5 Steps to Increase Your Business' Effectiveness

Written by Aaron Salt on April 20th, 2018

Every business has areas that are ripe for improvement. Whether you are spending money in places that aren’t increasing your business value, your team is spread too thin to keep up with capacity, or any other of the 100+ things.

This article will describe five steps to help you increase your business’ effectiveness.

Step 1. Analyze Your Current State

It’s practically impossible to get where you want to go without knowing where you are. Have you ever used a GPS in your car? The device already knows 12 (or 1200) distinct routes to your destination, but unless your location can be pinpointed by the system, you won’t get the first instruction or turn.

The current processes in place, operation of your business, and results are all part of your current location. Spend a few minutes and think through the output each team and individual is supposed to create as a result of their work. How does each “cog,” so to speak, make the machine of your business work? Don’t think about the ideals of what should be done, but rather think about what is actually done.

Make sure you write the specifics down. It will be an important reference point later.

Step 2. Specify Your Goals

In order to create an effective roadmap to get from point A to B, you have to know both the starting location and the desired destination. Specifying your goals is key to any change process.

There are hundreds, if not thousands, of “goal-setting” resources available. They all agree that any goal you set has to be specific and quantitative. I deviate slightly from the traditional goal definitions with the addition of “objective.” I like to say that goals need to be discernible by people outside of the organization. Some people would consider that objectivity would fall under the “Measurable” definition of “SMART” goals, but I think these 2 are importantly different.

For the purpose of this article, I would recommend picking 3-4 areas where you want to improve and setting goals in just those areas. Specifying 18 goals that you want to accomplish can seem daunting and overwhelm you or your team. Let’s keep it realistic to start with. Once you accomplish the current set of goals, it’s a fairly simple process to create a new set.

Step 3. Create/Implement Your Action Plan

This will be your actual roadmap. The key to this is making small, incremental changes. Change is hard for some people, and implementing too much change at once could create a shock in your system. You will want to ensure your team and employees are on board, ready, and expecting the changes.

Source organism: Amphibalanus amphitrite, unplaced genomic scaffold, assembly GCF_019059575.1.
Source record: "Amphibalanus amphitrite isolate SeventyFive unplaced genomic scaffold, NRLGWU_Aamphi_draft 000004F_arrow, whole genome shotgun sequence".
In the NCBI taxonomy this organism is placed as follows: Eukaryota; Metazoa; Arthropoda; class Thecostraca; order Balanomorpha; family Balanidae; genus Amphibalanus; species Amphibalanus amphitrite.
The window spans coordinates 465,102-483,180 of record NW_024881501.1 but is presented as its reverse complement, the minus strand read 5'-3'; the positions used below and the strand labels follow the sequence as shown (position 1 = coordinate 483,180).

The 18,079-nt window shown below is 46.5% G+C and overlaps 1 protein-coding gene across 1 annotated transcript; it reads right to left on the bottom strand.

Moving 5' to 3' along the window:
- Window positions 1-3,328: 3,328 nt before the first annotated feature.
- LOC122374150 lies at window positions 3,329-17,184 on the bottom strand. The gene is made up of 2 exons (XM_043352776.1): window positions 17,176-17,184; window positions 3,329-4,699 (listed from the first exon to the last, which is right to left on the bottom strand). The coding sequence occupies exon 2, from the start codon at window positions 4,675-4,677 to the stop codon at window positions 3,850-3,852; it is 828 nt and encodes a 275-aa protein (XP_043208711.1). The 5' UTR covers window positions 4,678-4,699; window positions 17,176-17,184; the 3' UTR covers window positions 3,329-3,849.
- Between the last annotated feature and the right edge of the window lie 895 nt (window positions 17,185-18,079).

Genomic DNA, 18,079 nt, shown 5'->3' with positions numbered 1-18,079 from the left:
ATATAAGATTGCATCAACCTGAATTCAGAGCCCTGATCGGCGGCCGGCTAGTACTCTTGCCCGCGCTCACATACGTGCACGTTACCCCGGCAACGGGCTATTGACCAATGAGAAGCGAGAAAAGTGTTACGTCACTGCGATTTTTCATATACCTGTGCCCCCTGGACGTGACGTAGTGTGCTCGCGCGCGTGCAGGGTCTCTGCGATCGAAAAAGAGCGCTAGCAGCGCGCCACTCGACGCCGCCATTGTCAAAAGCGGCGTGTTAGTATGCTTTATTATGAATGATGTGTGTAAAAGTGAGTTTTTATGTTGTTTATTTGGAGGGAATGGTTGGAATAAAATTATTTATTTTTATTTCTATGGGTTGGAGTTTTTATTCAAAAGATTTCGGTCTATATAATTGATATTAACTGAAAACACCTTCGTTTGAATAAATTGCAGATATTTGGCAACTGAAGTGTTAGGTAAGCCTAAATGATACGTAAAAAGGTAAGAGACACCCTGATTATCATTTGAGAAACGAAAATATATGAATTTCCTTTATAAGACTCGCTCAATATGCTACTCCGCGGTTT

The changes implemented should be carefully constructed. Make sure any new procedures are documented, so everyone within the organization can maintain the same perspective. The only way changes like this can succeed is through frequent and open communication, to ensure appropriate feedback is available from your team. Don’t rely too heavily on a single set of procedures. You yourself need to be adaptable and ready to pull the plug on changes that aren’t working.

Step 4. Evaluate the Success of Your Action Plan

In order to know if any of the changes you’ve had are making your team more effective, you will need to evaluate the success of your action plan. This is why we documented your current baseline (referred to as your GPS location) earlier. Take each metric you analyzed during step one. Perform another set of analyses and check the differences between your original location and your current location.

Are you closer to your specified goals now than you were before implementing the action plan? If you are, great! If you’re in the same place, that’s okay. Maybe the office is feeling livelier and you decide to keep that new buzz. Or you might actually be further away from your goal. At this point you’ll want to decide whether you should give the change more time to become fluent or cut your losses and try something else.

Step 5. Rinse and Repeat

Once you know what is working and what isn’t working, you’ll want to revisit your action plan. After step four, you now have a new baseline to compare against. Implement another small set of incremental changes and evaluate how they’re working.

This cycle will keep you and your team working towards becoming more effective over time. Stagnation is problematic for all businesses. It’s important to keep things fresh and moving forward. I like to use sharks as an illustration here. These guys are big and effective hunters, however sharks will fall to the bottom if they stop moving. In order to regulate its depth, a shark must keep moving forward.

Your business is a shark. Keep moving forward, or sink to the bottom.

Aaron Salt owns and operates a consulting firm based in Colorado. He is educated in psychology, social work, software development, and project management. Aaron’s background provides a diagnostic-like approach to business, which has allowed him success with multiple service-based industries.